Taplow team tackles important Big Ben conservation

Adrian Williams

Adrian Williams


Restorative work on Elizabeth Tower – the iconic building containing Big Ben – is set to be completed next year thanks in part to a Taplow conservation team.

Over the course of four years, award-winning Cliveden Conservation used similar methods from when the bell tower was built in the 1850s to conserve it for generations to come.

Parliament will gradually unwrap the Tower over the coming months, returning the landmark to its former glory and ensuring the bells of Big Ben can be heard once more.

“It’s hugely important to do this work,” said Lewis Proudfoot, managing director of Cliveden Conservation.

“These are one-of-a-kind buildings that stand for a lot more than the bricks and mortar they’re built with.

“Elizabeth Tower is the crowning part of the houses of Parliament, which showed off the nation’s status when it was built.”

Cliveden Conservation, now into its 30th anniversary, is made up of skilled decorators and masonry professionals, among others.

“Members of our team come from all walks of life,” said Lewis. “As you do more projects that involve heritage, you build a love of old buildings, making your mark, allowing people to enjoy these special places for years to come.”

Elizabeth Tower only receives a spruce up like this once every 40 or 50 years. The last one was in the 1980s.

The scaffold went up in 2017 and Cliveden Conservation began working on it in winter that year.

First, the team had to do some archaeological investigation on the tower. Working with archivists, architects and paint analysts, Cliveden Conservation helped to produce the most detailed account so far of the Elizabeth Tower’s decorative past.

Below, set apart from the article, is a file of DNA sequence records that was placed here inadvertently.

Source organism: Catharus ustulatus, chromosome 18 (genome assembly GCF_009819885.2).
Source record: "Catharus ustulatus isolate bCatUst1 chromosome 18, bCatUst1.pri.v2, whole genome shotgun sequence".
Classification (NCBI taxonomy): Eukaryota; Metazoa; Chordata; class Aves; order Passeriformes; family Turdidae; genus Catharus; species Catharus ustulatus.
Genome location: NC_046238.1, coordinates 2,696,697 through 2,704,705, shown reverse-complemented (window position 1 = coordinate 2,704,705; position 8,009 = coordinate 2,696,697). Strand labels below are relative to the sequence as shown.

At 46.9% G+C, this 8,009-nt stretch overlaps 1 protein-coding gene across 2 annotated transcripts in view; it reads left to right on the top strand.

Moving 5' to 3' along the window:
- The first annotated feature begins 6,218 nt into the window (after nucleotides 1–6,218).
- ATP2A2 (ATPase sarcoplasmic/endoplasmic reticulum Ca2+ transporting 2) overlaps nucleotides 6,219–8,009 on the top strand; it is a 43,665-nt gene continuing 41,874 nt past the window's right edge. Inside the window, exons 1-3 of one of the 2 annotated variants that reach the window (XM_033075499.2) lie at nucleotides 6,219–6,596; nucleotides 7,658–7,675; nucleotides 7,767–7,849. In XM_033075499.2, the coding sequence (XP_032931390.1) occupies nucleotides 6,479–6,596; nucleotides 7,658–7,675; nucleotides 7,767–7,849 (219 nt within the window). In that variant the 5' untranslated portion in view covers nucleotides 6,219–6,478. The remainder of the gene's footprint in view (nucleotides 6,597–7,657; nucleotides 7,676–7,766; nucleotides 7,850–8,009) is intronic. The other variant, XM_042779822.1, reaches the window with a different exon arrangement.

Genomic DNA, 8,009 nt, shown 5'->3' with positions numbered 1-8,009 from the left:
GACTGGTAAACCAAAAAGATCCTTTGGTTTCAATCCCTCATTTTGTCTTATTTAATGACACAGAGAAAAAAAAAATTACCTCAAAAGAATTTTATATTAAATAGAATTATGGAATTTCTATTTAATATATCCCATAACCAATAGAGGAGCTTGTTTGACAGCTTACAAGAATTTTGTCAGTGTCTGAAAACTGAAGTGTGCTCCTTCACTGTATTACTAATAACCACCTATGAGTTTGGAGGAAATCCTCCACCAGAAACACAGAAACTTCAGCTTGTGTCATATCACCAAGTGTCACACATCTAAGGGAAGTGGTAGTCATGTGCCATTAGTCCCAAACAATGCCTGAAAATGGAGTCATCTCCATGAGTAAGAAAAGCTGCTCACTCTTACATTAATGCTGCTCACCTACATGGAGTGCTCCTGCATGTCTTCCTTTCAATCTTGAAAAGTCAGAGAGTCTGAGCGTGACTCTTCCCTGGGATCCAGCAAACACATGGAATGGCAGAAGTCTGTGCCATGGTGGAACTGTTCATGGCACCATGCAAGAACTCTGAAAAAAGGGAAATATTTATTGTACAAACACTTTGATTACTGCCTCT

The decision was made to restore the Tower to its original colour scheme from the late 19th century, excavating more than 20 layers of hardened paint from the clockfaces and surrounding masonry, right through to the original carved stone.

The stone, which was previously black with paint, then had to be carefully cleaned to reveal its original beauty before gilding and decorating could start.

This was a delicate job, as some methods of stripping paint are more abrasive than others.

“When you gild a surface, it really shows up any damage,” said Lewis.

“We’re lucky enough to work with these prestigious buildings and they have got to be done in the right way – we can’t cut corners, or we have lost something of great cultural value.”

Gilding is not just decorative but serves an important part of the preservation of the Tower, as it is ‘one of the most durable metals there is’.

Lukasz Kornacki, gilding supervisor, said that this work will remain ‘the most prestigious project’ in his career.

“I am proud to have been given the opportunity to be part of the preservation and history of this symbolic icon of Britain,” he said.

Another required skill was traditional signwriting, as the heraldic shields on the Tower required touching up with the free-hand technique.

To complete the work, Cliveden Conservation sent up two teams of around 27 people, alongside other conservation groups.

“It’s a big building but very tight in terms of space, so we had to work well with others,” said Lewis.

They faced all sorts of struggles, including the 2018 Beast from the East, where everyone worked through snow, ice and high winds.

“Its especially hard when you’re so high up – the Tower is about 100m – it’s a long way back down if you forget anything,” said Lewis.

“One of the biggest challenges was all the changes. The guys just want to get on with the work, but there’s a lot of security, meetings and red tape, because it’s such an important building.

“This project was a long time in the making, it’s been a great challenge, different to our usual conservation work,” he added. “Hopefully we get to work on something like this again in the future.”

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